LINDSAY

"Good Morning Laura,
I received your book (The Autism Workbook) yesterday and it is absolutely amazing! As I evaluate young children (0-3) for developmental delays and write plans for them with their parents, there are a ton of ideas that are ready to use. Others that reinforce what I have been doing, and saying, all along. Thank you so, so much for writing this incredible book and pulling everything together in one place!"

FRANCINE IN MICHIGAN

"Thank you very much for sharing your knowledge, experience, and guidance.
I’m a parent who bought the autism workbook and it’s the only clear resource I found to make a change in my son. I’m really thankful to Ms. Laura for helping out people like us all over the world."

"Laura Mize, all I have to say is that ALL YOUR STRATEGIES WORK."

ANNE, YouTube viewer

"We have 7 SLPs in our preschool (public) program for special needs children (ages 3-5) and we use your courses, books, and techniques every day! :-) We have seen our preschoolers make such great gains!"

 

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Girl…my son is 3 years old, and he NEVER asks for something using words. We were playing “Get Your Belly” (from Teach Me to Play WITH You), and after several times, he laughed and screamed "BEWIEEE!!!"  It was a hoot. And I can't believe he said it! I have played with him like this before, but this time I took your advice and acted CRAZY!! I will act like a total lunatic if it will get him to talk to me!  Now I can give him "the look" from across the room, and he will say it. That manual is so amazingly practical, and it is a GODSEND right now! Thank you SO MUCH!”

"I wanted to send you a quick email to say thank you. I started watching your videos/podcasts about 4 months ago. My son has gone from losing words he previously used, only having about 7 words at his 2 year check up in August (assessed at a blended 10 month language level) -- to now having so many words, increased social engagement, following commands, spontaneously requesting things, and naming letters & numbers (not in order) as well as colors. We had our monthly meeting with our SLP through the state infants & toddlers program and it felt like we were just bragging the whole time, but I knew in the back of my head it was because I have been using strategies you taught me.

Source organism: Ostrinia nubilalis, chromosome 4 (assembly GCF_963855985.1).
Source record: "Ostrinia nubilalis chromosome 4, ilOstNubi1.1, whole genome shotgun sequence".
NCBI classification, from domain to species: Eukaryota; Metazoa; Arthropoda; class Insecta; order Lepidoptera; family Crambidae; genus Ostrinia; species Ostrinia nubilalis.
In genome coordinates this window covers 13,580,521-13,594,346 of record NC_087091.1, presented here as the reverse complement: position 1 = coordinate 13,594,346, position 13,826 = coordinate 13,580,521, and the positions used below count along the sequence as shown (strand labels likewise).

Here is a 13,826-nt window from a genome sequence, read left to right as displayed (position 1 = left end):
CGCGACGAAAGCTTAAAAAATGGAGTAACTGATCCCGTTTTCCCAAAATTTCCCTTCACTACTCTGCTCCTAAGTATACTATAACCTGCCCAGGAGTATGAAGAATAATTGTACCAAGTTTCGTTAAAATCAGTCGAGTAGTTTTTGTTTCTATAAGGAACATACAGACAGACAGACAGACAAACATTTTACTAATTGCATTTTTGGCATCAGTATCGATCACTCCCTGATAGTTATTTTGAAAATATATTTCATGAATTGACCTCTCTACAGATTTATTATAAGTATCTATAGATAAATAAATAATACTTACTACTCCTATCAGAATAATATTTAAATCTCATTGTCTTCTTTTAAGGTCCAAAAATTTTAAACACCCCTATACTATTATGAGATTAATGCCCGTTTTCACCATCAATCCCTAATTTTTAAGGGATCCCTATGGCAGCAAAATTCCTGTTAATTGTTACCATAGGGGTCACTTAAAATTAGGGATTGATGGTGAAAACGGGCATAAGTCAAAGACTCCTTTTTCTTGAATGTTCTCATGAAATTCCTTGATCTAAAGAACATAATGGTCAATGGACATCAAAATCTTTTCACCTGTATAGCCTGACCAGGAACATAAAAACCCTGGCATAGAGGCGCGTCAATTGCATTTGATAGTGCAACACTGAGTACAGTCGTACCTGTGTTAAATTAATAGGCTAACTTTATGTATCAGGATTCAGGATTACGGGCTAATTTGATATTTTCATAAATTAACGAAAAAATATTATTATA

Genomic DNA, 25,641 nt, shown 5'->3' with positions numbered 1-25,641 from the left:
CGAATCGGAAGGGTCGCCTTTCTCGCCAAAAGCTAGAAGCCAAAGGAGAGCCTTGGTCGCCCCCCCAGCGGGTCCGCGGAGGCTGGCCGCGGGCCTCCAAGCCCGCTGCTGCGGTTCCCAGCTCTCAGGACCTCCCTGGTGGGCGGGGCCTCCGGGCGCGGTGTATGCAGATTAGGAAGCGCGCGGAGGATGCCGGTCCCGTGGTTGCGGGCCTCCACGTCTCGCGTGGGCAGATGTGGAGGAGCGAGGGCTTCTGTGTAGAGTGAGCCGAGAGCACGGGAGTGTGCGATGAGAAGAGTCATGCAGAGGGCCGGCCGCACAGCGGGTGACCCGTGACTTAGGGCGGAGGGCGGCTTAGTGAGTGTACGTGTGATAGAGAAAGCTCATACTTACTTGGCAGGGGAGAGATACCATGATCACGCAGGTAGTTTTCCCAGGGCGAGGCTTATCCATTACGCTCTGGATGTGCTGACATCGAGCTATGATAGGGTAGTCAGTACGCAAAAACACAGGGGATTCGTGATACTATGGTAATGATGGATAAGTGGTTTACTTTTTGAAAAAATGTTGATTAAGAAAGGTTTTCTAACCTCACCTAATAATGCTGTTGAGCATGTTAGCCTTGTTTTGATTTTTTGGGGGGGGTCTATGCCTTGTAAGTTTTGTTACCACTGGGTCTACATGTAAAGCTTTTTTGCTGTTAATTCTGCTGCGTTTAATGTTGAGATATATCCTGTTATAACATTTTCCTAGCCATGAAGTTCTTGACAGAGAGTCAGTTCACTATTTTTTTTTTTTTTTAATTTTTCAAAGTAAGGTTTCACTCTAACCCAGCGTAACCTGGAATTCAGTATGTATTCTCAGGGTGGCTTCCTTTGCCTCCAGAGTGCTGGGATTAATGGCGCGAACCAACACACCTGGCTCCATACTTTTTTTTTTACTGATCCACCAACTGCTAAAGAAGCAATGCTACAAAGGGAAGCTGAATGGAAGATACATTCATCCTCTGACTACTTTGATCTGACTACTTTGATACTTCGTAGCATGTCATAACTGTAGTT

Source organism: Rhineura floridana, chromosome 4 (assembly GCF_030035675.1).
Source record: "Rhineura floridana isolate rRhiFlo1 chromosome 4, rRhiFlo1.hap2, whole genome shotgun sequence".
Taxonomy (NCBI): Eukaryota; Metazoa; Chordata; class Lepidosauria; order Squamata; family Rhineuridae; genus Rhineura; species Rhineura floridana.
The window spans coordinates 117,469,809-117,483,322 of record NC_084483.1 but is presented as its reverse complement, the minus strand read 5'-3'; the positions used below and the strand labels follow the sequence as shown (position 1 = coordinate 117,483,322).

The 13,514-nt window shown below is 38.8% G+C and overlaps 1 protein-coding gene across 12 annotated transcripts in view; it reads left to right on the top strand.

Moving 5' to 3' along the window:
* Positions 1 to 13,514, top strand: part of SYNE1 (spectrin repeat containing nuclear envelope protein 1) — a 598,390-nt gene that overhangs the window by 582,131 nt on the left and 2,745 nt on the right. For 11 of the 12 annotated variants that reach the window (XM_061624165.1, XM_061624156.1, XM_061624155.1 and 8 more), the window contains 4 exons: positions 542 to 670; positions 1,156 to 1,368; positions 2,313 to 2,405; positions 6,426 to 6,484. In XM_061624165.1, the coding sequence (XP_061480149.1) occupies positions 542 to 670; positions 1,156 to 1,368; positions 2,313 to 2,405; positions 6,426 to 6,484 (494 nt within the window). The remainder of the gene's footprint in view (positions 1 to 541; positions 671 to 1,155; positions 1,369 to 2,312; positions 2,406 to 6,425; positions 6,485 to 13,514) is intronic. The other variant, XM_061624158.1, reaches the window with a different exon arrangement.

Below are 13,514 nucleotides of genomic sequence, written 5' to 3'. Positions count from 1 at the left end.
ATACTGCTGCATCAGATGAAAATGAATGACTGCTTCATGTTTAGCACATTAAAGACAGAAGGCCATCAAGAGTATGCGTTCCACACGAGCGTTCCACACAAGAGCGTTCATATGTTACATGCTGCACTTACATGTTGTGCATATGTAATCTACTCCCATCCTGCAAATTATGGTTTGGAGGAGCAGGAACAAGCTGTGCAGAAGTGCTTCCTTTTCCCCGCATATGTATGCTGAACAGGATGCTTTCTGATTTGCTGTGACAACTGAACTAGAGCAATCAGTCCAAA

We still have so much work to do with our sweet boy, but I know in my heart he would not have succeeded without the education you provided. I will continue to read your emails & watch videos as we go along this journey and face challenges, but credit is due to you, Laura.

Thank you so much, endlessly."

KATIE

"I just want to tell how fortunate I feel to have found your website and you!! I became a special instructor in EI almost a year ago and I started with hardly any applicable training. I felt so lost and confused as how to help the kids I work with learn how to use words and play. Honestly, I didn't even understand the importance of play, although I always played with my kids. But, once I started to watch your podcasts and get some of your manuals I felt a weight had been lifted off my shoulders and that I could finally teach these kids and their families something of value from a real therapist and based on research!. Thank you so much for seeing the need to help other EI service providers and providing a forum to share your knowledge and years of valuable experience. I'm sure you get a lot of these emails every week if not every day, but I wanted to make I could add to those notes of gratitude!! THANK YOU again!!"

SS

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REBECCA

"I was very frustrated with how speech therapy was going for my child. I would take him and drop him off and not hear much of anything from his therapist and teachers other than, "He had a good (or a bad!) day." Your materials were invaluable for us because I learned how to work with him on his speech. I learned how to teach him to talk and play. I learned how to pay attention to his cues and work with him to teach him to communicate. Without it, I have no doubt he still wouldn’t talk."

BRITNEY

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ALLISON